You may want to have a quick command for personal use, on your Linux machine. Say you want a quick custom converter between currencies, or a quick calculation of time, or anything that you do regularly in your head that you would love to have a terminal command for.
The steps to create a command are simple:
- In any folder of your own, create a file with the name of the command.
- Open the file with any text editor and write a simple script that does what you need and outputs your result.
For example, a simple multiplier for quick conversions:
if [ $# -eq 0 ]
echo “No arguments supplied”
echo $1 hours = $converted minutes
- Copy the finished script to your local bin (which is usually part of your PATH already).
sudo cp mycommand /usr/local/bin/
Now you can execute your command just by opening terminal and typing the command name along with the arguments.
eg. mycommand 10
DiskSim is a disk simulation software used for I/O analysis research. It is used as a research tool instead of a commercial tool, and hence requires some tweaking to run on your system.
This is a guide to installing and running DiskSim 4.0 on 64-bit Ubuntu machines. 64-bit machines require a patch, as DiskSim is originally intended for 32-bit machines. Also, some changes need to be made to certain Makefiles. Without making the changes, the compilation of the DiskSim code fails.
Firstly, download the 64-bit patched code for DiskSim 4.0 as a zip file from the following GitHub repository: DiskSim 4.0
Unzip the contents into any directory. For convenience, use the user home folder (as has been done in the following example for the rest of this post).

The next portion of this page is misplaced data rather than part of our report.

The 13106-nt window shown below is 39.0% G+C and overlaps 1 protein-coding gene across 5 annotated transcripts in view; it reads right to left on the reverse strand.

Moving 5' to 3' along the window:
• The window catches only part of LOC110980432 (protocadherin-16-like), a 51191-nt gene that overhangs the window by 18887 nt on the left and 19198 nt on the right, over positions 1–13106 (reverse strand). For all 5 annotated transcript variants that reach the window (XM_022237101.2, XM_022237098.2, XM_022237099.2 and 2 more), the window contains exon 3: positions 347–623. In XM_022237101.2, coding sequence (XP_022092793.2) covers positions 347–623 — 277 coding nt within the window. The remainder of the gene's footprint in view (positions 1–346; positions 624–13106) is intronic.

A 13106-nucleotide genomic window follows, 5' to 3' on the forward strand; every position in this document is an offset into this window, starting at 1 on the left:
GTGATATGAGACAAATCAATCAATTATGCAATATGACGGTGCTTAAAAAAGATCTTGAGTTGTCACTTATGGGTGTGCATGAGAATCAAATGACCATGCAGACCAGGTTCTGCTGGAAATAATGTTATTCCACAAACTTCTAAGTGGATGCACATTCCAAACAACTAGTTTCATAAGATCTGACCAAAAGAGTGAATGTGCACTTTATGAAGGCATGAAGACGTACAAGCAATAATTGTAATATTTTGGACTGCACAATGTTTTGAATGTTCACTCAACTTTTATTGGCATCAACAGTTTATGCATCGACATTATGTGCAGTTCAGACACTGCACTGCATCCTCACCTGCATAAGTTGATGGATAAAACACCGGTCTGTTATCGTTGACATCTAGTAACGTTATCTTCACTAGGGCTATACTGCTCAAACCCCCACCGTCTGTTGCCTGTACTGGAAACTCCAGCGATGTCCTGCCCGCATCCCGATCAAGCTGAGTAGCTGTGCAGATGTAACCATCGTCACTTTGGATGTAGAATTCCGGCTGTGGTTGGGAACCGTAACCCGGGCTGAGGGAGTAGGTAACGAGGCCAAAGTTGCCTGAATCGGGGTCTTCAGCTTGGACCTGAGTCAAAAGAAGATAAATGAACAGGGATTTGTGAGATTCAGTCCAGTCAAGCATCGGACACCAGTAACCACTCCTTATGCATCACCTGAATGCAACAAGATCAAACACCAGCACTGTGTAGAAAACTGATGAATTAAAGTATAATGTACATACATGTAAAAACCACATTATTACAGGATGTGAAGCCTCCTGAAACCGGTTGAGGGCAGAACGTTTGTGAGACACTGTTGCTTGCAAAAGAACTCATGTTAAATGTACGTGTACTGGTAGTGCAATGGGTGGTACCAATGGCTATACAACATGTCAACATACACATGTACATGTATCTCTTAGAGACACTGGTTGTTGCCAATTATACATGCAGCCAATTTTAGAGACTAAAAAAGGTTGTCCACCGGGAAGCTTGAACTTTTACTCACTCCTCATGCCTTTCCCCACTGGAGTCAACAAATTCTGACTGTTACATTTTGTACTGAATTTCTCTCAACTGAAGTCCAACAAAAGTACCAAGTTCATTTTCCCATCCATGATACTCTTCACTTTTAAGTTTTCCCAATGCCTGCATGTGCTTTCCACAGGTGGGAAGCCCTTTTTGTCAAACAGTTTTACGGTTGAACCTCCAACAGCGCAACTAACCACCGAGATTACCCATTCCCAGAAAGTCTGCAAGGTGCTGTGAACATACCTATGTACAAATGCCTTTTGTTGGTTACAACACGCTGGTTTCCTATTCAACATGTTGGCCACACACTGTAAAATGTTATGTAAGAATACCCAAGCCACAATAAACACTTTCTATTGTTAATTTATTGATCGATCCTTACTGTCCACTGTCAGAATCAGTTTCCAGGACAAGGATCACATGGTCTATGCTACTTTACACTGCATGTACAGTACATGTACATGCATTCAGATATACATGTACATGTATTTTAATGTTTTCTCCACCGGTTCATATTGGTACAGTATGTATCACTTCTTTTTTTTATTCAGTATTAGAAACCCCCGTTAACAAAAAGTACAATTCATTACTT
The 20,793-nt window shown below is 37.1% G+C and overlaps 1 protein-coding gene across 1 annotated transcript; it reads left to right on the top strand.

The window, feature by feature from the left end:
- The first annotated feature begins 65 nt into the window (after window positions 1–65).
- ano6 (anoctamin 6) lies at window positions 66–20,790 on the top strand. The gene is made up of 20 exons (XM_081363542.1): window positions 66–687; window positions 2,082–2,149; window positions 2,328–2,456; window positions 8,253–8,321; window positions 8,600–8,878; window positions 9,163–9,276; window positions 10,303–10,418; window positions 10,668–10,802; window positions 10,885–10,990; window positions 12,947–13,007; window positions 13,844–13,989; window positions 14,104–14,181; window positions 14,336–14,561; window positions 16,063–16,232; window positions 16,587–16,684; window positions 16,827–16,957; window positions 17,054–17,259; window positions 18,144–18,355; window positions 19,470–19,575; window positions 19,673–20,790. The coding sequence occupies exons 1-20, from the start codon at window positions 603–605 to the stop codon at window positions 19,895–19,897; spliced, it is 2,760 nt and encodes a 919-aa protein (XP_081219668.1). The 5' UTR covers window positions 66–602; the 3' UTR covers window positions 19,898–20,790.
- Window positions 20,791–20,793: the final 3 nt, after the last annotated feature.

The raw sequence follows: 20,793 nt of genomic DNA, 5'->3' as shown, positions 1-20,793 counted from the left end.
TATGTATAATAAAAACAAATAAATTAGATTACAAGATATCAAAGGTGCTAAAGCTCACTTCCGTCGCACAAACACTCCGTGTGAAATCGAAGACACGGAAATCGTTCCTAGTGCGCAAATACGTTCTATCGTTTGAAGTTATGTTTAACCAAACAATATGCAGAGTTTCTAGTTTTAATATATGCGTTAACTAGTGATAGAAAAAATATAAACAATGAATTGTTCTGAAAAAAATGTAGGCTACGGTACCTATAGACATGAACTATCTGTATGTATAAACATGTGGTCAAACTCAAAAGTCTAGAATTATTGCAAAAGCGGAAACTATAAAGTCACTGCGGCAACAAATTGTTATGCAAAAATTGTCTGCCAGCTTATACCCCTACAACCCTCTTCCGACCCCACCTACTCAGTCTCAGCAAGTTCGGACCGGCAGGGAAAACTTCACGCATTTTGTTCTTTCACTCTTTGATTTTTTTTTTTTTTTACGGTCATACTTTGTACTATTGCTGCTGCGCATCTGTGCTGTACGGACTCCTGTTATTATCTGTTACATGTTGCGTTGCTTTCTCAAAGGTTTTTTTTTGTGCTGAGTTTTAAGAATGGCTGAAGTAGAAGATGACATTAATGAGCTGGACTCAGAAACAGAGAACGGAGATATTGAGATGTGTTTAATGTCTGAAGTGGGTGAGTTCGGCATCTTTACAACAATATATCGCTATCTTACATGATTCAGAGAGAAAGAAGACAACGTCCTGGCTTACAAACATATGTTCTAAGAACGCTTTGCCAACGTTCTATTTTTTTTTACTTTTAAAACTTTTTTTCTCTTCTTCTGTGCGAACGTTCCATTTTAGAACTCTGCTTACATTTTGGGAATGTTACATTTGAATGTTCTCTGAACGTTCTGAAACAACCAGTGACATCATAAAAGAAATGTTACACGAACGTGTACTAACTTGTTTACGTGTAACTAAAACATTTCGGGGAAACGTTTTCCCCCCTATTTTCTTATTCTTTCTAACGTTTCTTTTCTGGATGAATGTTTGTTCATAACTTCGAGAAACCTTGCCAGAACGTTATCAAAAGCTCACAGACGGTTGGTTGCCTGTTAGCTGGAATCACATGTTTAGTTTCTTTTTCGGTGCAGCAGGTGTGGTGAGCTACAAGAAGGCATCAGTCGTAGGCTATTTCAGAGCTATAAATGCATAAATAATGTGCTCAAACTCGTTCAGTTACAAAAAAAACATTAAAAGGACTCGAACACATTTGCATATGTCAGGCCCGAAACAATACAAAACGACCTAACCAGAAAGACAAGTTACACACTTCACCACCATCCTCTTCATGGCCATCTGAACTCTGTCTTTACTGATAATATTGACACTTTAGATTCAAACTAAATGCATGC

Now, cd into the directory disksim-4-0-x64-master from the terminal. When you run ls, you should see a list of folders such as diskmodel, doc, etc.
The libddbg, libparam, and diskmodel directories require no changes to be compiled correctly. However, memsmodel and src directories will require a few modifications to work correctly. So, run the following commands in sequence:
This is a brief guide on how to recompile your Linux kernel, based on Ubuntu.
Please note, this post only deals with recompiling your kernel (especially for first-timers) with no configuration changes and no upgrades to a different version. This is not aimed at more advanced users, rather, this is only a guide for people who are planning to give their first shot at recompiling the kernel.
To get the current kernel version on your Ubuntu, type the command:
Recompiling the kernel will require some features to be installed (if you don’t have them already), so run:
sudo apt-get install build-essential
For making configuration changes with menuconfig, Ncurses needs to be installed, but it is not required in this particular guide.
Now, login as root user by typing:
sudo su (for Ubuntu)
The following commands for recompilation must be executed as root.
Change your current working directory to /usr/src:
Before proceeding, see the list of folders that are already there in /usr/src by running ls. This is because later, a new folder will get added to this directory, and you must be able to identify it.